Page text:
Laura Noggle's Reviews > Upheaval: Turning Points for Nations in Crisis

Upheaval by Jared Diamond
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bookshelves: 2019, history, nonfiction

“Those who study just one country end up understanding no country.”

While I appreciate what Diamond is attempting in Upheaval, I can't say he sticks the landing.

Overall, I felt this book was extremely underwhelming especially when compared to the Pulitzer Prize winning Guns, Germs, and Steel: The Fates of Human Societies and even Collapse: How Societies Choose to Fail or Succeed. Not to be ageist, but as an octogenarian it felt as though Diamond is letting end of life sentimentalism and nostalgia cloud the literary waters.

Upheaval relies heavily on the countries Diamond spent the most time in, resulting in a lot of: "a [insert nation] friend of mine," or, "my [insert nation] friend told me ..."

Yes, he tried something new: applying the psychology of trauma response to nations instead of people. Original enough, but consequently filled with big stretches, hypotheticals, and a plethora of potentialities.

Extrapolating anything from such a hodge podge of different nations and situations, as you can guess, gets a little messy and convoluted. Somewhere along the way, it's almost as if Diamond loses his own thread and starts to throw in everything plus the kitchen sink. I've been having trouble putting my finger on what exactly threw me off this book, and I think it's the skimming nature of it. A sweeping view of many things can be difficult to pull off, although Yuval Noah Harari did an excellent job in Sapiens: A Brief History of Human Kind.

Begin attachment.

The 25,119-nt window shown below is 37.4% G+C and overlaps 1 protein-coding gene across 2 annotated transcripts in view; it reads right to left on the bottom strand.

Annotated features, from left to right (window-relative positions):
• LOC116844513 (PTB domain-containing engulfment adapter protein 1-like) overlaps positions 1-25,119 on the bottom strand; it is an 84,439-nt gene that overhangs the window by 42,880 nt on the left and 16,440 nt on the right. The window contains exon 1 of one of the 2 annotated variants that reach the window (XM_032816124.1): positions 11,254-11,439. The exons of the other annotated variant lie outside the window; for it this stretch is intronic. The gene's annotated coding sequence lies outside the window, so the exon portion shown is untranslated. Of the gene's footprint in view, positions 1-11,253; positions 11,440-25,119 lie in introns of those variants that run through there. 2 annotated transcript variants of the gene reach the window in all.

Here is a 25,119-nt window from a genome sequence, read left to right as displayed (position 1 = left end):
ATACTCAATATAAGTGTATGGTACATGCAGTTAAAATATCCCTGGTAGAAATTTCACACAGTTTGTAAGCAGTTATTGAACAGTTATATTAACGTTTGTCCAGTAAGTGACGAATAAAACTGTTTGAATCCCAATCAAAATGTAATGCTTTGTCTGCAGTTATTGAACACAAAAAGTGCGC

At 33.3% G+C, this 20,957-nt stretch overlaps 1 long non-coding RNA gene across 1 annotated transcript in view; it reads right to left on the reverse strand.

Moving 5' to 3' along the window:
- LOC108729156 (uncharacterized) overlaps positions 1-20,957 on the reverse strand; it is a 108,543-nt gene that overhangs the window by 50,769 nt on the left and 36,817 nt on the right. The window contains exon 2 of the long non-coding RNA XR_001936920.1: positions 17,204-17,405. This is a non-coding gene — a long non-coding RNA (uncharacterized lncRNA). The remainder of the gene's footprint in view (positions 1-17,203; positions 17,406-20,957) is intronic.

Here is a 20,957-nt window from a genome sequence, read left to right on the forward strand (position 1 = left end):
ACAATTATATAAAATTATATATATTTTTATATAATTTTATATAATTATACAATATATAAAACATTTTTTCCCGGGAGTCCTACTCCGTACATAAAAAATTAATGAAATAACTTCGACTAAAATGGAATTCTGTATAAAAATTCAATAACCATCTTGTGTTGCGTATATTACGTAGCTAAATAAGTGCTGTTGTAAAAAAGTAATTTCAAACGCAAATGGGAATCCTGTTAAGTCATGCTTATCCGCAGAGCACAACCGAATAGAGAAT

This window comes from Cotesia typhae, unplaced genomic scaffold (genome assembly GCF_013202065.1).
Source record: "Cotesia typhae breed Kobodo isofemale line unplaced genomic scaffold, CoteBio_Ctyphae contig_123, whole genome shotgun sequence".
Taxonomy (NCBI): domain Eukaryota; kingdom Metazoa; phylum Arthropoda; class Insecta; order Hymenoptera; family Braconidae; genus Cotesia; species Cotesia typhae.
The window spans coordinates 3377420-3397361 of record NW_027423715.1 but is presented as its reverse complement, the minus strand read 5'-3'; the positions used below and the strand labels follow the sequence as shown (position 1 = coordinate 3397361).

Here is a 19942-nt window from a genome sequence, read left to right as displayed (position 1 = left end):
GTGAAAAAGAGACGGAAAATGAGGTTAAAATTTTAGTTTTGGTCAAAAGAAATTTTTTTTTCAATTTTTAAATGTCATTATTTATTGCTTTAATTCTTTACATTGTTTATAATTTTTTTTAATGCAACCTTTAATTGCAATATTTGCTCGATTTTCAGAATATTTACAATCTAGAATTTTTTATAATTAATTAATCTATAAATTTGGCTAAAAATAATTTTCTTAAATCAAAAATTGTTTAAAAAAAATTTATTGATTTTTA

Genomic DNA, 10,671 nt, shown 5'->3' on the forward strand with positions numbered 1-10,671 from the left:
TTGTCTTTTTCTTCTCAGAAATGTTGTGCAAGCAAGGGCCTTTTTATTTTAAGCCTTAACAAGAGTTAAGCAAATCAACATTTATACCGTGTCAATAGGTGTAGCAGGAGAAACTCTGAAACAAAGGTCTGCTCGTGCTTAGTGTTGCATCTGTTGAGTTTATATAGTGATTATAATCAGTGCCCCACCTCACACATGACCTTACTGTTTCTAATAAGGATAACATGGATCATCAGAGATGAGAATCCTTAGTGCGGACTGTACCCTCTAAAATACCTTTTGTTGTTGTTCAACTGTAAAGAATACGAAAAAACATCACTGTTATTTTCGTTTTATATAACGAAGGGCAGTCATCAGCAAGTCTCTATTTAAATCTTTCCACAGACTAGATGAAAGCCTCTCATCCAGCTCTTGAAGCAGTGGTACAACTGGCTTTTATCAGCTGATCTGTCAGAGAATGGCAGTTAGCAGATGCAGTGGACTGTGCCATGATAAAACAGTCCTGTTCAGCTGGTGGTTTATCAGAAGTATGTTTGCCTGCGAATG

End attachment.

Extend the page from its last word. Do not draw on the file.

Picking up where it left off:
You might say this book is ... all over the map.

2.5 stars rounded up to 3, because: Jared. Diamond. The legend, and I absolutely loved Guns, Germs and Steel as well as Collapse. I have a sneaking suspicion that many of the high ratings on here are because of his past books and reputation more than this actual book. He gets the automatic *Diamond Pass.*

Anand Giridharadas panned the book in his review for the New York Times, calling it "sloppy" and "riddled with errors." He feels the book calls into question our decision to revere certain authors—particularly white, male ones—because they've produced respected works in the past.

Upheaval is a muddled middle of the road for me, albeit with bonus points for the optimistic tone after the rather depressing Collapse. It is also one of Bill Gates' top 5 summer reads, and "shows that there's a path through crisis and that we can choose to take it."
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Reading Progress

April 3, 2019 – Shelved
April 3, 2019 – Shelved as: to-read
July 9, 2019 – Started Reading
July 14, 2019 –
31.0% "Makes me want to reread Clavell’s Gai-Jin."
July 18, 2019 –
July 24, 2019 – Shelved as: 2019
July 24, 2019 – Shelved as: history
July 24, 2019 – Shelved as: nonfiction
July 25, 2019 – Finished Reading

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